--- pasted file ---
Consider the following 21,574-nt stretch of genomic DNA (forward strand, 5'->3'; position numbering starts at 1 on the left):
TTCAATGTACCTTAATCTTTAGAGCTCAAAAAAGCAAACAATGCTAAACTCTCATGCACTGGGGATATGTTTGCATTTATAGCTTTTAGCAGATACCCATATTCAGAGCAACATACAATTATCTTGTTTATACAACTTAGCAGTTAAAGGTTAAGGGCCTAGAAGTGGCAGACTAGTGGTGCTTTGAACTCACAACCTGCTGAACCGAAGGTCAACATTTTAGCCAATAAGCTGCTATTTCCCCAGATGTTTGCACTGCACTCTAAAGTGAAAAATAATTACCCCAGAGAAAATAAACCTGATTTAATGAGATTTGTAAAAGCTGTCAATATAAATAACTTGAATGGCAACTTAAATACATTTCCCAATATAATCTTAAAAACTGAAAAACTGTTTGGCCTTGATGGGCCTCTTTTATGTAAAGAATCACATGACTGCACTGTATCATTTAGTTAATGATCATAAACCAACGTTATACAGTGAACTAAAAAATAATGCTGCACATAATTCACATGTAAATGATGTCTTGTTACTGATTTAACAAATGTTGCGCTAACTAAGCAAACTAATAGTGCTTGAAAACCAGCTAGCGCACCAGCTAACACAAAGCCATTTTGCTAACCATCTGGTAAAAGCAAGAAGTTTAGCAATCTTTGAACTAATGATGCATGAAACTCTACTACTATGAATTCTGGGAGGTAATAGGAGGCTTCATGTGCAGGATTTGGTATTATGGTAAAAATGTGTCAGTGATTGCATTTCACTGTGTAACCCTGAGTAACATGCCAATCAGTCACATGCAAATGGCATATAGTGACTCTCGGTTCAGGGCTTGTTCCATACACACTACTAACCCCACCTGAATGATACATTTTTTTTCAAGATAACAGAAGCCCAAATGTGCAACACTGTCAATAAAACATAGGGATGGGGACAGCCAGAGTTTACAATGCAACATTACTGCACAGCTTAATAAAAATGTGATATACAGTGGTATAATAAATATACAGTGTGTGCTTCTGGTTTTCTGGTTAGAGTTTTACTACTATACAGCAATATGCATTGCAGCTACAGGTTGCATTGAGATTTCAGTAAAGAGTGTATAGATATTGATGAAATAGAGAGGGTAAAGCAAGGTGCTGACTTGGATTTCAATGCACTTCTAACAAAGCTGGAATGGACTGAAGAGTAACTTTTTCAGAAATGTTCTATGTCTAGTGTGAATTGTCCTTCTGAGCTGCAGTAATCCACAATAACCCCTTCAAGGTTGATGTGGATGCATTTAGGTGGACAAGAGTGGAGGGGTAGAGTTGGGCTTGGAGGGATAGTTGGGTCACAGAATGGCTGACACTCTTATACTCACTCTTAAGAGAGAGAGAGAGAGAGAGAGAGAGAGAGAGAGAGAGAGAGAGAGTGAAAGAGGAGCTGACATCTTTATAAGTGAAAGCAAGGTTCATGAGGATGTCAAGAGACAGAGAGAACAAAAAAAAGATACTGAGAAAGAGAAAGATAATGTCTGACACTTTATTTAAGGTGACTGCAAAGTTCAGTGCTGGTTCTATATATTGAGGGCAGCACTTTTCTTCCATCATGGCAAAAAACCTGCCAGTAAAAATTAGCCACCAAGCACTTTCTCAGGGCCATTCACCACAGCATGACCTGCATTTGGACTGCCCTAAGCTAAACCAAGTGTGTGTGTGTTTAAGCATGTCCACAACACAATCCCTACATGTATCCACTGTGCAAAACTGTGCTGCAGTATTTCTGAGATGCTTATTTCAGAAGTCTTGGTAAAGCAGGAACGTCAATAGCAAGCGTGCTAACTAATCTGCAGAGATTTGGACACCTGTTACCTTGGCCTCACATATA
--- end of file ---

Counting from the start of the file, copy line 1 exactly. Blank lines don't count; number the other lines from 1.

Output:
Consider the following 21,574-nt stretch of genomic DNA (forward strand, 5'->3'; position numbering starts at 1 on the left):